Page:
Lots of road schemes are in planning, but the six major schemes that are closest to being “shovel ready” are (in order of readiness, costs are DRD estimates):

  1. A6 dualling Randalstown-Castledawson. Is shovel ready NOW. Design work basically completed, contractor appointed and just awaiting cash. Cost up to £140m.
  2. York Street Interchange, Belfast. Design work mostly completed, public inquiry completed but inspector’s report not yet received. Appointment of contractor underway. Could be shovel ready within 8 or 9 months. Cost up to £165m.
  3. A5 dualling Newbuildings to north of Strabane. Design work mostly completed, contractor appointed but public inquiry still to take place. Within a year of being shovel ready. Cost £170m.
  4. A5 dualling south of Omagh to Ballygawley. Design work mostly completed, contractor appointed but public inquiry still to take place. Within a year of being shovel ready. Cost £160m.
    Items 3 and 4 here are collectively referred to as “A5 dualling Phase 1” which the Executive agreed to progress ahead of the rest of the project back in 2012. Confusing, I know.
  5. A6 dualling Derry-Dungiven including Dungiven Bypass. Majority of design work completed, public inquiry completed, report received but DRD has not yet issued its response. Process for appointing contractor not yet begun. Could be shovel ready within a year or so if this was made a priority. Cost up to £420m for the whole project, or up to £65m if the Dungiven Bypass element is decoupled and built separately.
  6. A24 Ballynahinch Bypass. Design work at advanced stage. Public inquiry to take place January 2016. Could be shovel ready within two years. Cost up to £50m.

This budget in the first instance covers just the next single financial year, 2016-17 (April to March). While £384m of capital funding is provided to the new “Department for Infrastructure”, this is not broken down in the document into its components (roads, water, electricity etc) so we can’t say too much right now on exactly what that money is going towards.

However, the budget statement notes that “the nature of some capital projects means it is important to provide funding certainty beyond that time span. Therefore the Executive has agreed to identify a number of flagship projects where funding will be agreed now for future periods.” So, although we are only getting the final funding allocations for the next financial year, we also get commitments to fund particular “flagship” projects for the next five years. These are schemes, like the six listed above, which will take more than a year to build and so need funding commitments for several years in order to begin. The ones relevant to roads that are mentioned in the budget are:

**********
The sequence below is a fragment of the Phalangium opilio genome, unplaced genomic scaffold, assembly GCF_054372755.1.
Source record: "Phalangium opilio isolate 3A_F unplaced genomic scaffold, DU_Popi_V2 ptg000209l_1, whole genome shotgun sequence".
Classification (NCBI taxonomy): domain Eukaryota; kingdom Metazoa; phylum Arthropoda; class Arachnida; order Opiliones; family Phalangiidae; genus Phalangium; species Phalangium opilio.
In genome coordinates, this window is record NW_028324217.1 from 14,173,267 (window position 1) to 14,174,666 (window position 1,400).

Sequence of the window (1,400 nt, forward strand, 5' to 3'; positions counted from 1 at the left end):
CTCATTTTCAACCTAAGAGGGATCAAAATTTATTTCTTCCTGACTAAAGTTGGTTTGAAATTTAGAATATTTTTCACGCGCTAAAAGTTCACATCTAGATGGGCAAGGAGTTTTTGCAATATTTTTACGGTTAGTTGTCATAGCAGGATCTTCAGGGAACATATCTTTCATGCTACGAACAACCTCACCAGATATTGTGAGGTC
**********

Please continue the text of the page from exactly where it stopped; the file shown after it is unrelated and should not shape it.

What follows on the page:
Project 2016/17 2017/18 2018/19 2019/20 2020/21
A5 Road £13.2m £40m £53m £55m £68m
A6 Road £21m £57m £60m £60m £60m
Belfast Rapid Transit £17m £9m £20m £12.9m

Taking these in turn:

A5 Road

The total money allocated here is £229m. This figure seems to INCLUDE the £75m promised by the Republic of Ireland in the “Fresh Start” agreement a few weeks ago (judging by a comment on page 5 of the budget statement), to be paid in three tranches of £25m over three years. So this is actually £154m of Executive funding plus £75m of Dublin funding. £229m is more than enough to cover the A5 dualling Newbuildings to North of Strabane scheme at £170m, but the £59m that that leaves is only a third of what is needed to complete the other half of “Phase 1”, namely the A5 dualling south of Strabane to Ballygawley scheme. In a DRD press release issued tonight (not yet online now online) the DRD Minister indicates that she clearly thinks the funding refers to the first of these ONLY, saying only that the funding includes “the New Buildings to Strabane section of the A5 Western Transport Corridor”. But given that there is too much funding allocated for just that one stretch, we still have to determine what the rest of the money is for.